Editor's Note: HuffPost College teamed with the International Debate Education Association to produce the following debate.
On June 17, 1971, President Richard Nixon announced that the United States was fighting a “War on Drugs.” Nixon declared that drug abuse was “public enemy number one in the United States,” a crisis that forced the federal government to realign massive resources toward enforcement of drug law and drug treatment. Two years later, Nixon established the Drug Enforcement Agency, which still oversees drug policy today.
Over forty years and $1 trillion of spending later, the War on Drugs is a controversial policy. In 2011, the self-appointed Global Commission on Drug Policy, consisting of political leaders and public intellectuals, released a report stating, “The global war on drugs has failed.” No president, however, has seriously challenged the policy, and spending on the program has increased annually.
US drug policy also affects the United States’ relationship with Mexico because Mexican drug traffickers sell in high quantities to Americans. As many as sixty thousand people have died in Mexico as a result of drug-related violence in the last six years, and Mexican officials have repeatedly called for a shift in the United States’ approach to drug law enforcement. Instead of employing significant resources toward low-level arrests, as the United States does now, Mexico hopes to “adjust the strategy [to] focus on certain type of crimes, like kidnapping, homicide, extortion.” This would require American cooperation in the form of relaxing low-level drug arrests.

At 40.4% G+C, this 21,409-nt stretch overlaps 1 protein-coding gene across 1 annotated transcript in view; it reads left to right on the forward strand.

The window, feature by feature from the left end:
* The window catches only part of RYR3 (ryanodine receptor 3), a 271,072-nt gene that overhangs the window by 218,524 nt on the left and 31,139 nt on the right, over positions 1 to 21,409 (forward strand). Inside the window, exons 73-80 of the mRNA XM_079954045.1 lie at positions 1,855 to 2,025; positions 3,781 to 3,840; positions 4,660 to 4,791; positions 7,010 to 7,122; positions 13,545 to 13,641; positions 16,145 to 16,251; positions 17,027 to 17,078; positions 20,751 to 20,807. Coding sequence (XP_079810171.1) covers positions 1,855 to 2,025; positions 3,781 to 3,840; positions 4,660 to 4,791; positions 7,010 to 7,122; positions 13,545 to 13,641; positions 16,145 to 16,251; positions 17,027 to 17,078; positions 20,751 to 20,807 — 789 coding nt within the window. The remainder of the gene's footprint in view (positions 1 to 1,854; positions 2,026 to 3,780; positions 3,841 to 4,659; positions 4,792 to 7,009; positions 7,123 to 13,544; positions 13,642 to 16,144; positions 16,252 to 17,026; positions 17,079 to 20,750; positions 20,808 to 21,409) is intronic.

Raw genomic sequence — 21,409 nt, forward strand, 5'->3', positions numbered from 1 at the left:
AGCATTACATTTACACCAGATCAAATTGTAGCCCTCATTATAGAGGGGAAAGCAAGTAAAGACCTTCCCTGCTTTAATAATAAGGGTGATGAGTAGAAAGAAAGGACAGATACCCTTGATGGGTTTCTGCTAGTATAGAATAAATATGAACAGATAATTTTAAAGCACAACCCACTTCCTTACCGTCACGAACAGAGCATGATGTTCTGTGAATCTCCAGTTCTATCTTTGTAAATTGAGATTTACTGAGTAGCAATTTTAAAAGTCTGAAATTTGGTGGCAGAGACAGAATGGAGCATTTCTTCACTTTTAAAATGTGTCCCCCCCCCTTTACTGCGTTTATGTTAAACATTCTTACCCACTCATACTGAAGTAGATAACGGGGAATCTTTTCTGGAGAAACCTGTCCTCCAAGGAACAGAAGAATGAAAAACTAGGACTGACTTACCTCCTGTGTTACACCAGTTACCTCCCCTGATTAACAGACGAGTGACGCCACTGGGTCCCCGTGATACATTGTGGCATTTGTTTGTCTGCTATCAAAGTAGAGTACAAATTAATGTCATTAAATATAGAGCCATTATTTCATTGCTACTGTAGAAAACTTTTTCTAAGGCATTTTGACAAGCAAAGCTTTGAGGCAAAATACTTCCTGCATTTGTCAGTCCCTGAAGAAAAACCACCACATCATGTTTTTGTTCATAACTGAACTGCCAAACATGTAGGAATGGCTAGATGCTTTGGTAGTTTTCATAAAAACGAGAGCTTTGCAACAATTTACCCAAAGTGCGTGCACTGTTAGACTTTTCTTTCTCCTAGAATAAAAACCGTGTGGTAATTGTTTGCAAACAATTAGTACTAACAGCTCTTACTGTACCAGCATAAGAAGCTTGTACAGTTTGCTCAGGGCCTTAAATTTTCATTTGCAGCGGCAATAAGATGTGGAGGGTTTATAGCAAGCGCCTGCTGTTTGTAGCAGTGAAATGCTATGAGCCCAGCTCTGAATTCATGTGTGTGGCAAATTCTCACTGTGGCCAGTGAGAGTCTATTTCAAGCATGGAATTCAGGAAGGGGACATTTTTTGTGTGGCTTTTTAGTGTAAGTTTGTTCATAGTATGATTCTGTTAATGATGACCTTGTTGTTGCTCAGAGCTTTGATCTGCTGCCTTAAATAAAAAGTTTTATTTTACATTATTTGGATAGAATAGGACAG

While it is unlikely that either President Obama or Governor Romney would entirely reverse US drug policy if elected in 2012, they would take very different approaches going forward.
IDEA creates local clubs and establishes independent debate associations throughout the world, offering young people the opportunity to develop their skills and knowledge by voicing and critically examining issues that directly affect their lives. Through helping individuals start their own local debate chapters, IDEA encourages students around the world to question, to listen to one another and to explore even the most volatile subjects openly and in the spirit of tolerance and cooperation.
HuffPost Live will be taking a comprehensive look at America’s failed war on drugs Sept. 4 from 12-4 p.m. EDT and 6-10 p.m. EDT. Click here to check it out -- and join the conversation.